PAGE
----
On the other side of the debate were civil rights activists such as Al Sharpton who were concerned that fear of crime and racial profiling of Black youth could lead to more more vigilantism that would result in more injuries to Black people in the future. 

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Goezt was acquitted at trial.

In the highly-publicized trial, Goetz's team reminded jurors of how dangerous the subways were in New York and that Goezt acted rationally and lawfully in protecting himself. After just one day of deliberation, the jury returned a not guilty verdict on all but one of the charges: possessing an illegal firearm. Goezt was sentenced to one year in jail, of which he served only 8 months. 

The civil suit became a referendum on Goetz's racism.

After the criminal trial, the family of shooting victim Darrell Cabey sued Goetz over the irreparable injuries he received in the shooting. While Goetz's defense team was able to keep him off the stand in his criminal trial, his testimony was compelled at civil trial. The lawyers representing Cabey deposed Goetz then got him on the stand and forced him to answer for his previous statements. He admitted at trial that he had once attended a meeting about making his neighborhood safer where he said that the only way to clean up the streets was to get rid of the "sp*cs and [n-word]s." He also noted that he had made comments about the four teens he shot not bringing any value to society and said that the best thing would have been in Cabey's mother had aborted him.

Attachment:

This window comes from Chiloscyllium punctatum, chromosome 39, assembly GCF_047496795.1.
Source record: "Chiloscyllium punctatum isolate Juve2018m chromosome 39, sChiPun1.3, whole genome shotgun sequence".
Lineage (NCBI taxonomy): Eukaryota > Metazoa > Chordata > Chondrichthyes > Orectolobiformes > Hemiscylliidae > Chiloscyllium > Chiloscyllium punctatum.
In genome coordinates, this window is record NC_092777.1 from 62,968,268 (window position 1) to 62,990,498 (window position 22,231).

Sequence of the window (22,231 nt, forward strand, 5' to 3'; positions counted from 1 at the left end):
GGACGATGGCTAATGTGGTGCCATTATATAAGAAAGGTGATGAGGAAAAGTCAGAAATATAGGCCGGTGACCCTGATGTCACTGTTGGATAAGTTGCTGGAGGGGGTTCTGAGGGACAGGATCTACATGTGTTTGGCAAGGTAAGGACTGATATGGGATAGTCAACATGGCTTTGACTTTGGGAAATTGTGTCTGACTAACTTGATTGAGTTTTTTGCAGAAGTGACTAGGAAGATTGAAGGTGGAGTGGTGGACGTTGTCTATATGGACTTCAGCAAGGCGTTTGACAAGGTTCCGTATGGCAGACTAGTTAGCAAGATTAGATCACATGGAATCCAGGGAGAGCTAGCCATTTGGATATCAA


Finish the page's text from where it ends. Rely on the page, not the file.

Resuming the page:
The jury awarded Cabey and his family $43 million. Immediately after the trial, Goetz, who had not been rich to begin with, declared bankruptcy. The Cabey family never received any money. 

Does Goetz have any regrets?

One of the most chilling moments in the show is when producers played a recording of an interview Goetz did in 2017. The interviewers asked him if he regretted the shooting. After first sounding perplexed about what they even meant about regretting it, he said that no, he did not regret pulling the trigger. He continued and said that while he regretted some moments in his life, incidents that he called blunders, he did not regret pulling the trigger and shooting the four Black men on the subway.

Where is Bernie Goetz now?

Thanks to rent control and possibly his own stubbornness, Goetz is still living in the same apartment he lived in when the crimes took place. He continues to operate his electronics business but he has some other hobbies as well. He's an advocate for vegetarianism and he tried to run for mayor of New York in 2001. He also devotes a lot of time and energy to rescuing squirrels. In a peculiar parallel to his history with gun ownership, his squirrel ownership is also unlicensed. He said he took the test required to be a certified wildlife rescuer but never followed up on getting the proper permitting. He didn't want the state to be allowed to inspect his squirrel rehab practices. He has also been in trouble with his landlord over the squirrels in his apartment, as well as issues of hoarding. 

A proponent of legalizing marijuana, he was arrested in 2013 for trying to sell drugs to an undercover cop. 


A post shared by NYC Photographers (@rathkopfphotography) on Mar 30, 2019 at 12:01pm PDT

Goetz feeding squirrels in 2019. 

Goetz didn't agree to speak with Netflix about Trial By Media

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Rebekah Kuschmider has been writing about celebrities, pop culture, entertainment, and politics since 2010. She is the creator of the blog FeminXer and she is a cohost of the weekly podcast The More Perfect Union.​